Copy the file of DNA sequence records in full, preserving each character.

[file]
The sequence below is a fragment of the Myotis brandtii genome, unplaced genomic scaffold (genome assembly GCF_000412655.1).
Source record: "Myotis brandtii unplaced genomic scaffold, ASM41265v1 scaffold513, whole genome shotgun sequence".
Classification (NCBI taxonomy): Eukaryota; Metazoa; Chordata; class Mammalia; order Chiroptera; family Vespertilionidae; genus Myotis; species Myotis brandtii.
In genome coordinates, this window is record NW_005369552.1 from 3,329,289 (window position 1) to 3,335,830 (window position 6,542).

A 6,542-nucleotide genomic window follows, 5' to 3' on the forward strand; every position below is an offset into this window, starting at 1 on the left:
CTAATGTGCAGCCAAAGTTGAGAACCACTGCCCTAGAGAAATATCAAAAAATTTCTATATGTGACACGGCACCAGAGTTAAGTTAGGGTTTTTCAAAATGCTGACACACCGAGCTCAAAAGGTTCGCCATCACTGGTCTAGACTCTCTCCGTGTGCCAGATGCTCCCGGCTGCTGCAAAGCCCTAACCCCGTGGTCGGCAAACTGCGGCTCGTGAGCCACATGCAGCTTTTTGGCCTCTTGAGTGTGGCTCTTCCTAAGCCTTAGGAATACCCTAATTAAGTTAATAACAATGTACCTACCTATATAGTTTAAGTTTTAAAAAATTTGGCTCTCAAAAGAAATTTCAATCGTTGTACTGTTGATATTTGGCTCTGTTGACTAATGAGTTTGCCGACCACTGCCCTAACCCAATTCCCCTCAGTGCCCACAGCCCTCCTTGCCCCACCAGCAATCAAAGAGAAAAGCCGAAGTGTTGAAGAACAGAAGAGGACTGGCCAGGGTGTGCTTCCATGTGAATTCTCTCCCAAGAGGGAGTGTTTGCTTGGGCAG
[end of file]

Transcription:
The sequence below is a fragment of the Myotis brandtii genome, unplaced genomic scaffold (genome assembly GCF_000412655.1).
Source record: "Myotis brandtii unplaced genomic scaffold, ASM41265v1 scaffold513, whole genome shotgun sequence".
Classification (NCBI taxonomy): Eukaryota; Metazoa; Chordata; class Mammalia; order Chiroptera; family Vespertilionidae; genus Myotis; species Myotis brandtii.
In genome coordinates, this window is record NW_005369552.1 from 3,329,289 (window position 1) to 3,335,830 (window position 6,542).

A 6,542-nucleotide genomic window follows, 5' to 3' on the forward strand; every position below is an offset into this window, starting at 1 on the left:
CTAATGTGCAGCCAAAGTTGAGAACCACTGCCCTAGAGAAATATCAAAAAATTTCTATATGTGACACGGCACCAGAGTTAAGTTAGGGTTTTTCAAAATGCTGACACACCGAGCTCAAAAGGTTCGCCATCACTGGTCTAGACTCTCTCCGTGTGCCAGATGCTCCCGGCTGCTGCAAAGCCCTAACCCCGTGGTCGGCAAACTGCGGCTCGTGAGCCACATGCAGCTTTTTGGCCTCTTGAGTGTGGCTCTTCCTAAGCCTTAGGAATACCCTAATTAAGTTAATAACAATGTACCTACCTATATAGTTTAAGTTTTAAAAAATTTGGCTCTCAAAAGAAATTTCAATCGTTGTACTGTTGATATTTGGCTCTGTTGACTAATGAGTTTGCCGACCACTGCCCTAACCCAATTCCCCTCAGTGCCCACAGCCCTCCTTGCCCCACCAGCAATCAAAGAGAAAAGCCGAAGTGTTGAAGAACAGAAGAGGACTGGCCAGGGTGTGCTTCCATGTGAATTCTCTCCCAAGAGGGAGTGTTTGCTTGGGCAG